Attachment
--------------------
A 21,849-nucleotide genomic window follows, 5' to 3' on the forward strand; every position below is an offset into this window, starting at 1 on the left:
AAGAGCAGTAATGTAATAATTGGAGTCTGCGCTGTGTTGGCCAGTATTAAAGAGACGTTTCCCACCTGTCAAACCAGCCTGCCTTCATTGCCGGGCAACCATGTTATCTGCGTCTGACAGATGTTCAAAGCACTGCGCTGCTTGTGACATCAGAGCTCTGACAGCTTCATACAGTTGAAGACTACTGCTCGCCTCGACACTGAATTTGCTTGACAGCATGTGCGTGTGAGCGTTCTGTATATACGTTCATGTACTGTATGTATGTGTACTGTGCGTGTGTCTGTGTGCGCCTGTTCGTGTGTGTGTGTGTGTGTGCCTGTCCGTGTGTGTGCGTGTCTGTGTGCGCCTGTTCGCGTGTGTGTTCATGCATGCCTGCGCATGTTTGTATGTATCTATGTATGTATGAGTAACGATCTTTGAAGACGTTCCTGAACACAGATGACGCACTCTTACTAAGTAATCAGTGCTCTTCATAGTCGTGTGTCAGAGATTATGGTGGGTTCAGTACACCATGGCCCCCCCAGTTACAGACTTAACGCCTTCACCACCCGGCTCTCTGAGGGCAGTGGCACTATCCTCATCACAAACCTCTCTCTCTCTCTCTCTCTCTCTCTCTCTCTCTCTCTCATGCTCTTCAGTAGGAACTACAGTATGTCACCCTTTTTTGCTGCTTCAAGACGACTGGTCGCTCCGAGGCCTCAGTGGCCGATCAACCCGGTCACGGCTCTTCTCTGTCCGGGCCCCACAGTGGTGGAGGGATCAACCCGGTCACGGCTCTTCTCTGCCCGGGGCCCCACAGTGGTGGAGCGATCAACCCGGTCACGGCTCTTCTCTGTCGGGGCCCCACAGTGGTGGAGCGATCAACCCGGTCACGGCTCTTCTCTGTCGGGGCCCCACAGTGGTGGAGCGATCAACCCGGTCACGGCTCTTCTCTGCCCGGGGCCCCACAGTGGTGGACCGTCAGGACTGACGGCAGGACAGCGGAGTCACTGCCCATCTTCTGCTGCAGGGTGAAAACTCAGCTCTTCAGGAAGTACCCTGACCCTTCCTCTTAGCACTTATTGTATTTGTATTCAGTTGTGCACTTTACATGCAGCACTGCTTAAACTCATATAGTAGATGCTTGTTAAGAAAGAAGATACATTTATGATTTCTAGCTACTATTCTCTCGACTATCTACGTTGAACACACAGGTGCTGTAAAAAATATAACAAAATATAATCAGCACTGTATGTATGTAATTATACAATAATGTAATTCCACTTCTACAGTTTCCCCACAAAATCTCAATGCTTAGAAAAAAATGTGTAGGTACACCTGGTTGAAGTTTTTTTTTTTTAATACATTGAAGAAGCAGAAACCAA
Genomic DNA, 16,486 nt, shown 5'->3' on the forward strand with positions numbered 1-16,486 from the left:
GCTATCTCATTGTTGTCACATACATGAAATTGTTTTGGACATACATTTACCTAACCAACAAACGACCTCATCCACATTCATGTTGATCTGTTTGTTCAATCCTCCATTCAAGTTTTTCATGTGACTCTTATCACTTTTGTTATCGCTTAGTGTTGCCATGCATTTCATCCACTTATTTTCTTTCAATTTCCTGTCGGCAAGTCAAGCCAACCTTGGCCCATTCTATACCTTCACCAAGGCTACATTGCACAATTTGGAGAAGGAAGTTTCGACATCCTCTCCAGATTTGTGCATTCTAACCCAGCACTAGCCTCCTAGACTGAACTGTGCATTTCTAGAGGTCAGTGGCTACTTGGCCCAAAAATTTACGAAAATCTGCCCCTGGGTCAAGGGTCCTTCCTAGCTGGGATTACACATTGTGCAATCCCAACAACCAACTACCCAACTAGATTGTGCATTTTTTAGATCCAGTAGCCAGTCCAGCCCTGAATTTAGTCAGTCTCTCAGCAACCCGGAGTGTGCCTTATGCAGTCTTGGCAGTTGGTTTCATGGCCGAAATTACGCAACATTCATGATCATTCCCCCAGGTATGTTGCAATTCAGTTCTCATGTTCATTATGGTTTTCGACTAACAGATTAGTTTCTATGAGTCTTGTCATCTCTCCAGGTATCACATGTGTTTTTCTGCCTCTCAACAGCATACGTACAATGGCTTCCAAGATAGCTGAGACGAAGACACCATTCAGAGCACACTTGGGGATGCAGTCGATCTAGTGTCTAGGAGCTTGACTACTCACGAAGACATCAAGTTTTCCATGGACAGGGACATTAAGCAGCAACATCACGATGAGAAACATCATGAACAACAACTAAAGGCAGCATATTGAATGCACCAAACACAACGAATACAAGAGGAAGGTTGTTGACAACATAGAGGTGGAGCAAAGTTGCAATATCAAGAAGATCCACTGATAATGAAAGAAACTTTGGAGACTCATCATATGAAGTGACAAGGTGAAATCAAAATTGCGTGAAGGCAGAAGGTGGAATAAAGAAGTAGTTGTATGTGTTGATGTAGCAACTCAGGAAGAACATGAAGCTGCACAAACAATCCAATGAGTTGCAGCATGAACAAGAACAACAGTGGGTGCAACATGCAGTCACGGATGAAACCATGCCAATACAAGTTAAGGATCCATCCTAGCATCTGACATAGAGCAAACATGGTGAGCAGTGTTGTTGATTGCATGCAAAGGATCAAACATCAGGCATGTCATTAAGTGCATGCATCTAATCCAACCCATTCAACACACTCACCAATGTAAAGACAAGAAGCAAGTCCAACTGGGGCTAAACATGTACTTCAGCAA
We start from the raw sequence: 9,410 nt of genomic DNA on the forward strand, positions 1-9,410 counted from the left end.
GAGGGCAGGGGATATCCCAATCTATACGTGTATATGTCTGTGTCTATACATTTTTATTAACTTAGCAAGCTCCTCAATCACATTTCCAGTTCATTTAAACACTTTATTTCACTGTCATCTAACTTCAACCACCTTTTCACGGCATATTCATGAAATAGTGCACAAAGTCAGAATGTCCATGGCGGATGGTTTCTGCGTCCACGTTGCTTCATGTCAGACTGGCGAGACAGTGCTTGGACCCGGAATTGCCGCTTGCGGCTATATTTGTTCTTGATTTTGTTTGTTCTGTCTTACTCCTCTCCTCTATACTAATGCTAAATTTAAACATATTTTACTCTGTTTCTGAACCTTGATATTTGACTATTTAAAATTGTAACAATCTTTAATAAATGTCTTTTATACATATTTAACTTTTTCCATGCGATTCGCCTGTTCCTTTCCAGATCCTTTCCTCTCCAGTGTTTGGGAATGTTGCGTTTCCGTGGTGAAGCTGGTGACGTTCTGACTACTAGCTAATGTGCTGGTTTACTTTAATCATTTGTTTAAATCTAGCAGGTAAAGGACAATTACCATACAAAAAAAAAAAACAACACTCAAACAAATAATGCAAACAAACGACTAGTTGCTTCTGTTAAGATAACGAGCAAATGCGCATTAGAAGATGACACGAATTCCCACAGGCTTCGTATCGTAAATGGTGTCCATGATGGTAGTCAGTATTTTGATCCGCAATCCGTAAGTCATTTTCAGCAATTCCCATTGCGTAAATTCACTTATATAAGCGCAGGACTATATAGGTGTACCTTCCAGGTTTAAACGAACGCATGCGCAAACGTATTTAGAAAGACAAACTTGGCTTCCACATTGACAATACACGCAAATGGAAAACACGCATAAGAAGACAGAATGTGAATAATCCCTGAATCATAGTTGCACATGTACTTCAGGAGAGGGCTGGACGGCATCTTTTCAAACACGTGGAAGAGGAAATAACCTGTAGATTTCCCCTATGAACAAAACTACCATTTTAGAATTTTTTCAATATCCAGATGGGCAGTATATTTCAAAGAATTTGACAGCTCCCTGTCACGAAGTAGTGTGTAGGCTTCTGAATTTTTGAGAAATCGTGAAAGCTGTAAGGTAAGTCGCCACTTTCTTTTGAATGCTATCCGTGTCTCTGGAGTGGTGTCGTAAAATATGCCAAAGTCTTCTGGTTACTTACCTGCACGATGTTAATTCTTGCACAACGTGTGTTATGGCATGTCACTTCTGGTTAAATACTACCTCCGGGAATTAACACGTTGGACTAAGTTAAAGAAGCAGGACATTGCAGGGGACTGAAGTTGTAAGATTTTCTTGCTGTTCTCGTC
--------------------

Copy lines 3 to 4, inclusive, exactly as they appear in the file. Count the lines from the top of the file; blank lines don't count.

Genomic DNA, 16,486 nt, shown 5'->3' on the forward strand with positions numbered 1-16,486 from the left:
GCTATCTCATTGTTGTCACATACATGAAATTGTTTTGGACATACATTTACCTAACCAACAAACGACCTCATCCACATTCATGTTGATCTGTTTGTTCAATCCTCCATTCAAGTTTTTCATGTGACTCTTATCACTTTTGTTATCGCTTAGTGTTGCCATGCATTTCATCCACTTATTTTCTTTCAATTTCCTGTCGGCAAGTCAAGCCAACCTTGGCCCATTCTATACCTTCACCAAGGCTACATTGCACAATTTGGAGAAGGAAGTTTCGACATCCTCTCCAGATTTGTGCATTCTAACCCAGCACTAGCCTCCTAGACTGAACTGTGCATTTCTAGAGGTCAGTGGCTACTTGGCCCAAAAATTTACGAAAATCTGCCCCTGGGTCAAGGGTCCTTCCTAGCTGGGATTACACATTGTGCAATCCCAACAACCAACTACCCAACTAGATTGTGCATTTTTTAGATCCAGTAGCCAGTCCAGCCCTGAATTTAGTCAGTCTCTCAGCAACCCGGAGTGTGCCTTATGCAGTCTTGGCAGTTGGTTTCATGGCCGAAATTACGCAACATTCATGATCATTCCCCCAGGTATGTTGCAATTCAGTTCTCATGTTCATTATGGTTTTCGACTAACAGATTAGTTTCTATGAGTCTTGTCATCTCTCCAGGTATCACATGTGTTTTTCTGCCTCTCAACAGCATACGTACAATGGCTTCCAAGATAGCTGAGACGAAGACACCATTCAGAGCACACTTGGGGATGCAGTCGATCTAGTGTCTAGGAGCTTGACTACTCACGAAGACATCAAGTTTTCCATGGACAGGGACATTAAGCAGCAACATCACGATGAGAAACATCATGAACAACAACTAAAGGCAGCATATTGAATGCACCAAACACAACGAATACAAGAGGAAGGTTGTTGACAACATAGAGGTGGAGCAAAGTTGCAATATCAAGAAGATCCACTGATAATGAAAGAAACTTTGGAGACTCATCATATGAAGTGACAAGGTGAAATCAAAATTGCGTGAAGGCAGAAGGTGGAATAAAGAAGTAGTTGTATGTGTTGATGTAGCAACTCAGGAAGAACATGAAGCTGCACAAACAATCCAATGAGTTGCAGCATGAACAAGAACAACAGTGGGTGCAACATGCAGTCACGGATGAAACCATGCCAATACAAGTTAAGGATCCATCCTAGCATCTGACATAGAGCAAACATGGTGAGCAGTGTTGTTGATTGCATGCAAAGGATCAAACATCAGGCATGTCATTAAGTGCATGCATCTAATCCAACCCATTCAACACACTCACCAATGTAAAGACAAGAAGCAAGTCCAACTGGGGCTAAACATGTACTTCAGCAA